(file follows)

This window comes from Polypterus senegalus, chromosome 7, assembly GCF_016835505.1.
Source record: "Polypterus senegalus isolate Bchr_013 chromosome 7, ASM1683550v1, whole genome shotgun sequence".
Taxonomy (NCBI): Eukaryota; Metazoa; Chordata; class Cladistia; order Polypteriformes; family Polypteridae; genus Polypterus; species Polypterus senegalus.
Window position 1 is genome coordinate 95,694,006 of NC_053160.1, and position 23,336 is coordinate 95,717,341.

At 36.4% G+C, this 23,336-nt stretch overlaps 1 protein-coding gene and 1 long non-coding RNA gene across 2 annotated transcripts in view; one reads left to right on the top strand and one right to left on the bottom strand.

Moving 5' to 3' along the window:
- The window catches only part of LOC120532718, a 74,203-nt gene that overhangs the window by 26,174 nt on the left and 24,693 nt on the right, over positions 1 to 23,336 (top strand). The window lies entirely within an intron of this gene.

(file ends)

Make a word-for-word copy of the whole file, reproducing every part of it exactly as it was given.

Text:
This window comes from Polypterus senegalus, chromosome 7, assembly GCF_016835505.1.
Source record: "Polypterus senegalus isolate Bchr_013 chromosome 7, ASM1683550v1, whole genome shotgun sequence".
Taxonomy (NCBI): Eukaryota; Metazoa; Chordata; class Cladistia; order Polypteriformes; family Polypteridae; genus Polypterus; species Polypterus senegalus.
Window position 1 is genome coordinate 95,694,006 of NC_053160.1, and position 23,336 is coordinate 95,717,341.

At 36.4% G+C, this 23,336-nt stretch overlaps 1 protein-coding gene and 1 long non-coding RNA gene across 2 annotated transcripts in view; one reads left to right on the top strand and one right to left on the bottom strand.

Moving 5' to 3' along the window:
- The window catches only part of LOC120532718, a 74,203-nt gene that overhangs the window by 26,174 nt on the left and 24,693 nt on the right, over positions 1 to 23,336 (top strand). The window lies entirely within an intron of this gene.